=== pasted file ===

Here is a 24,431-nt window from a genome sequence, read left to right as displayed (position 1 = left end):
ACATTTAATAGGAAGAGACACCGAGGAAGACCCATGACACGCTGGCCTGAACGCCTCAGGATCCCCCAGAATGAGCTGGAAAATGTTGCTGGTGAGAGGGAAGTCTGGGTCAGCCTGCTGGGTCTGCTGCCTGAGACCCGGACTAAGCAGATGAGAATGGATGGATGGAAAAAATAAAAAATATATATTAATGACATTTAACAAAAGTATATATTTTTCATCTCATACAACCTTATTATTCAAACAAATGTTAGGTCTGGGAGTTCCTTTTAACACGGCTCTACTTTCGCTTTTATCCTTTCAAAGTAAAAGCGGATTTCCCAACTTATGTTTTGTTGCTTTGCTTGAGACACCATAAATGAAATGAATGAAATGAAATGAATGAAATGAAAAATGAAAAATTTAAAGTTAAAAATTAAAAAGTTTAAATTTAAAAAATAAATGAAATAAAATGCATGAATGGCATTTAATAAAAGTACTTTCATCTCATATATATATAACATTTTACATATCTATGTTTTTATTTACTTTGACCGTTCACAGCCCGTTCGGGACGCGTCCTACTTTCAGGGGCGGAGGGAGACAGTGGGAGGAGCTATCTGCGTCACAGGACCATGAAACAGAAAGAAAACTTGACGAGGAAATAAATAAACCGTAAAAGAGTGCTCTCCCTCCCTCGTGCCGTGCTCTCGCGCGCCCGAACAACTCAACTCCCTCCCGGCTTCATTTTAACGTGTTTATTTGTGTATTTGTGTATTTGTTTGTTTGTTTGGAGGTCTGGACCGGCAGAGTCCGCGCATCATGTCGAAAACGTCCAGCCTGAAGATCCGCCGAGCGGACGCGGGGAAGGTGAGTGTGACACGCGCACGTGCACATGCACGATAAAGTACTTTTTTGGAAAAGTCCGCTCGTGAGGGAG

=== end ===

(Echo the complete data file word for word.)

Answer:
Here is a 24,431-nt window from a genome sequence, read left to right as displayed (position 1 = left end):
ACATTTAATAGGAAGAGACACCGAGGAAGACCCATGACACGCTGGCCTGAACGCCTCAGGATCCCCCAGAATGAGCTGGAAAATGTTGCTGGTGAGAGGGAAGTCTGGGTCAGCCTGCTGGGTCTGCTGCCTGAGACCCGGACTAAGCAGATGAGAATGGATGGATGGAAAAAATAAAAAATATATATTAATGACATTTAACAAAAGTATATATTTTTCATCTCATACAACCTTATTATTCAAACAAATGTTAGGTCTGGGAGTTCCTTTTAACACGGCTCTACTTTCGCTTTTATCCTTTCAAAGTAAAAGCGGATTTCCCAACTTATGTTTTGTTGCTTTGCTTGAGACACCATAAATGAAATGAATGAAATGAAATGAATGAAATGAAAAATGAAAAATTTAAAGTTAAAAATTAAAAAGTTTAAATTTAAAAAATAAATGAAATAAAATGCATGAATGGCATTTAATAAAAGTACTTTCATCTCATATATATATAACATTTTACATATCTATGTTTTTATTTACTTTGACCGTTCACAGCCCGTTCGGGACGCGTCCTACTTTCAGGGGCGGAGGGAGACAGTGGGAGGAGCTATCTGCGTCACAGGACCATGAAACAGAAAGAAAACTTGACGAGGAAATAAATAAACCGTAAAAGAGTGCTCTCCCTCCCTCGTGCCGTGCTCTCGCGCGCCCGAACAACTCAACTCCCTCCCGGCTTCATTTTAACGTGTTTATTTGTGTATTTGTGTATTTGTTTGTTTGTTTGGAGGTCTGGACCGGCAGAGTCCGCGCATCATGTCGAAAACGTCCAGCCTGAAGATCCGCCGAGCGGACGCGGGGAAGGTGAGTGTGACACGCGCACGTGCACATGCACGATAAAGTACTTTTTTGGAAAAGTCCGCTCGTGAGGGAG